Stone adzes and axes found by A. A. Inostrantsev on the southern coast of Lake Ladoga in the context of the stone industry of some other Neolithic sites in the neighborhood of Saint Petersburg
Visiting the location where the New Syas and New Svir canals were being dug A. A. Inostrantsev found many stone axes and adzes. The present text is aimed to summarize information about stone axes and adzes found by Inostrantsev; and also to consider stone axes and adzes from some other Neolithic sites of the neighborhood of Petersburg, such as Ust-Rybezhna, Okhta 1, Tarkhovka, and Hepojarvi. Most of axes and adzes from these sites have been made of shale as well as axes and adzes from the collection of Inostrantsev. Thus, it is possible to state that the adzes and axes collected by Inostrantsev correlate well with axes and adzes of other Neolithic sites of the region.
Keywords: stone adzes; stone axes; Neolithic stone industry; Russian Northwest; Lake Ladoga
A regularity of change of the error that takes place when randomly selected sets of potsherds are compared by the Monte Carlo method
The Monte Carlo method estimates the correlation index of two random sets of potsherds. For estimating the potential error of the method set A (20 potsherds) is compared with set B (15 potsherds). The number of elements of B is gradually decreased by one element and variants of each new B are compared with A. Results are the following: if the ratio of the numbers of elements of two compared sets is 1 – 0.7 then the potential error is 1% or less; if the ratio of numbers of elements is 0.65 – 0.6 then the potential error is 4 – 5%; if the ratio of numbers of elements is 0.55 – 0.5 then the potential error is 7 – 8%; if the ratio of numbers of elements is 0.45 then the potential error is 14%; if the ratio of numbers of elements is 0.4 and less then the potential error is about 19%.
Keywords: mathematical semiotics; ornaments of pottery; semiotics; Monte Carlo method; measurement error
Hydronymy of Yeniseian origin in the basin of Oka river
Alexander Akulov, Nadya Efimova
In the basin of Oka river there are some rivers which names end with –ul/-ur: Chistur, Dandur, Mokshur, Nasmur, Ninur, Pynsur, Shersul. These hydronyms look much alike hydronyms of Yeniseian origin which exist in Siberia (for instance: Agul, Langur and so on). The ending of -ur/-ul looks much alike Yeniseian root “water” that has the following forms in different Yeniseian idioms: ul/ūl/ūr/kul. In Uralic and Indo-European languages there is no such root. Thus, it looks like the territory of the East European plain was inhabited by a western branch of Yeniseian people in the Neolithic period. Also the fact of good preservation of hydronyms of Yeniseian origin in the basin of Oka correlates well with the fact that the traditions of Neolithic pottery (Pit-Comb Ware) were maintained much longer in the basin of Oka than in other territories of East European plain.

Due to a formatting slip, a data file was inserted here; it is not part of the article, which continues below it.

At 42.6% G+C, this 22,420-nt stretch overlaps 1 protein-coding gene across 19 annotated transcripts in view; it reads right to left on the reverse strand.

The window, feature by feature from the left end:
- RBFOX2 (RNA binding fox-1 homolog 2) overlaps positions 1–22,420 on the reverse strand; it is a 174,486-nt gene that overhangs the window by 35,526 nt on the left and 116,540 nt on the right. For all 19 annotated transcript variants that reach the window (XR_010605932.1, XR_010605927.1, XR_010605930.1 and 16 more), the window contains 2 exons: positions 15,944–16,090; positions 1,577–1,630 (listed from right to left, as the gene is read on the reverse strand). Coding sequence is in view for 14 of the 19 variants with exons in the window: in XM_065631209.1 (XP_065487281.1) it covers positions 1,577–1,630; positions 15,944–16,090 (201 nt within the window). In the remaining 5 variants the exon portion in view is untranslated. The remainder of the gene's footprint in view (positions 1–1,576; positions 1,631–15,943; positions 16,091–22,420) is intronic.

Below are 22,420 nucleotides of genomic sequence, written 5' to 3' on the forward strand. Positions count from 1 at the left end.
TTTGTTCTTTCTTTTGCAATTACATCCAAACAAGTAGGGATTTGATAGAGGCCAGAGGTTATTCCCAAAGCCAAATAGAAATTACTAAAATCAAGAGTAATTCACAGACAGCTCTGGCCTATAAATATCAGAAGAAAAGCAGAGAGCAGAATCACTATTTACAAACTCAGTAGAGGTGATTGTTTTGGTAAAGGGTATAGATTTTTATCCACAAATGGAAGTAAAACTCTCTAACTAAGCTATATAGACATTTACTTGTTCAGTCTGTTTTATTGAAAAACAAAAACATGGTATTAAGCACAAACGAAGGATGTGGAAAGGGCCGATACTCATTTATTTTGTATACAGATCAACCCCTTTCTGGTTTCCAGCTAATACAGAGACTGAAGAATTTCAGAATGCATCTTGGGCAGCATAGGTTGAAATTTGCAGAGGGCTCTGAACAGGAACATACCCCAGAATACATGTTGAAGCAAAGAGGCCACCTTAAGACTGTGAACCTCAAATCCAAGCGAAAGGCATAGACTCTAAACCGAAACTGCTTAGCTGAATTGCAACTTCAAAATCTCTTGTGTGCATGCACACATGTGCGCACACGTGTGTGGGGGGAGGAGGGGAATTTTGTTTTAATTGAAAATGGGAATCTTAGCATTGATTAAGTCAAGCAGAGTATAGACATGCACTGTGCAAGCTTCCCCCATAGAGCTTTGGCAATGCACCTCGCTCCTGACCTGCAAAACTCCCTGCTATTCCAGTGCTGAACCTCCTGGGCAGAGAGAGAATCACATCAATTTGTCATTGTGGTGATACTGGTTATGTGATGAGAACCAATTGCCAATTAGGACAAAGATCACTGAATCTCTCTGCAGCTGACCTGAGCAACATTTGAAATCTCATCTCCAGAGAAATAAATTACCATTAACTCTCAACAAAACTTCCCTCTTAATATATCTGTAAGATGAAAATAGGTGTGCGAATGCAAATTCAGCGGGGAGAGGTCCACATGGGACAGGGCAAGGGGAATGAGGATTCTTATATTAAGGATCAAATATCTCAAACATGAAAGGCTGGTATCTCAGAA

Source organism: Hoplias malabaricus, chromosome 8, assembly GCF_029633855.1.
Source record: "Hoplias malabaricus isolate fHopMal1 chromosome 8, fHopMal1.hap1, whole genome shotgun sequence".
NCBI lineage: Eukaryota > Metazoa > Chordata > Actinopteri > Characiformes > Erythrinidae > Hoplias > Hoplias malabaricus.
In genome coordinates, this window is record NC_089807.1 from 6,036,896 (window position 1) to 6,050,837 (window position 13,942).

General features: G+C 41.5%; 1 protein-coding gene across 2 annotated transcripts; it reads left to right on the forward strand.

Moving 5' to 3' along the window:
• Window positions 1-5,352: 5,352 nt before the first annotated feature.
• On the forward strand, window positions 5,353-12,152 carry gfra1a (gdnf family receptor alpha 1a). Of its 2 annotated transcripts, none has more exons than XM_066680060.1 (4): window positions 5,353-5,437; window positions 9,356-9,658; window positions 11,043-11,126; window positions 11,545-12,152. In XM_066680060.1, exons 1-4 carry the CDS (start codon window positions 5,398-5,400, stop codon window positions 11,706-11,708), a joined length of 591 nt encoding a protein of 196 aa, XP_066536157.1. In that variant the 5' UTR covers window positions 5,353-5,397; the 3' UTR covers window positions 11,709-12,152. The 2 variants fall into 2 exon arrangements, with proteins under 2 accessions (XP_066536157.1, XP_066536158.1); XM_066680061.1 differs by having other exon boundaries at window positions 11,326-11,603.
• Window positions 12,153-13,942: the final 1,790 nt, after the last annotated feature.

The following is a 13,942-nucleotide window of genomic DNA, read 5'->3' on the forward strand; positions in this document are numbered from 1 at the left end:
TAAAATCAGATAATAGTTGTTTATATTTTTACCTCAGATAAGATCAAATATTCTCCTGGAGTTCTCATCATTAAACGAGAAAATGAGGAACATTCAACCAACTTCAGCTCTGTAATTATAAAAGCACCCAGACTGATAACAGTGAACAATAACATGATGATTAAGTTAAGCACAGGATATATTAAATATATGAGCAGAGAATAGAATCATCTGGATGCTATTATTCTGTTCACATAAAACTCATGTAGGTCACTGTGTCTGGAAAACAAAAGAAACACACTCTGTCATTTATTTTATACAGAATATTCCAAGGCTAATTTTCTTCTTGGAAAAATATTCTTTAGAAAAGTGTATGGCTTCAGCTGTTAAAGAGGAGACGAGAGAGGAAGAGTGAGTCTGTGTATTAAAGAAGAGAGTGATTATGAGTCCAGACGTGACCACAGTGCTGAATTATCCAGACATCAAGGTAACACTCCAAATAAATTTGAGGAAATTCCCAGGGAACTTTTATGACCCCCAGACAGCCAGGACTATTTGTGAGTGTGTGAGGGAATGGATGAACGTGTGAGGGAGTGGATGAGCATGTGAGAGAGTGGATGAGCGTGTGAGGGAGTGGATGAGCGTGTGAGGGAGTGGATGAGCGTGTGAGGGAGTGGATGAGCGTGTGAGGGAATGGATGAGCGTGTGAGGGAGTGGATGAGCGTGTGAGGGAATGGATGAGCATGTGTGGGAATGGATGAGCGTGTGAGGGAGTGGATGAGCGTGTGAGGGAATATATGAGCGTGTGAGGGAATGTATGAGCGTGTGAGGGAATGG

Keywords: Yeniseian languages; substrate hydronymy; Neolithic period
Alexander Akulov, Tresi Nonno
Inaw is an inseparable item of any Ainu ritual. Usually inaw is a little stick with shavings. Usually inaw are made of willow. Inaw has been rather well described in ethnographic literature; however, its meaning/functions and the etymology of the word inaw still remain to a certain extent unclear. According to our data the word inaw originally is a compound of two morphemes: i “something” and naw “to curl, and thus i-naw” means simply “shaved”, “curled”. Inaw is a universal ‘pure’ item that can hold and transmit ramat. In the system of Ainu religion inaw is a universal sacrifice, i.e.: a bridge between the world of people and the world of kamuy, a bridge through which ramat can flow from the world of kamuy to the world of people.
Keywords: Ainu; Ainu religion; inaw; Ainu folklore; ethnosemiotics
Some preliminary notes on the Neolithic textile of the territories of Saint Petersburg and Leningrad oblast
The question of reconstruction of clothing is one of the most important parts of reconstruction of everyday life of Neolithic people of the territories of Petersburg and Leningrad oblast, but we have no evidence of textile manufacturing in these territories. And therefore it is possible to turn to the material of Narva culture that had regular contacts with people who lived in the territories of Petersburg and Leningrad oblast in Neolithic epoch (for instance, in the site of Okhta 1 have been found amber adornments originated from Narva culture). In Narva culture existed textile manufacturing: upon the sites of Šventoji and Sarnate have been tools which can be interpreted as textile tools and a fragment of textile made of linden. Thus, it is possible to state that Neolithic people who lived upon the territories of Petersburg and Leningrad oblast could regularly see textiles and very likely could manufacture it.
Keywords: Neolithic textile; Neolithic period of Northwest of Russia; Narva culture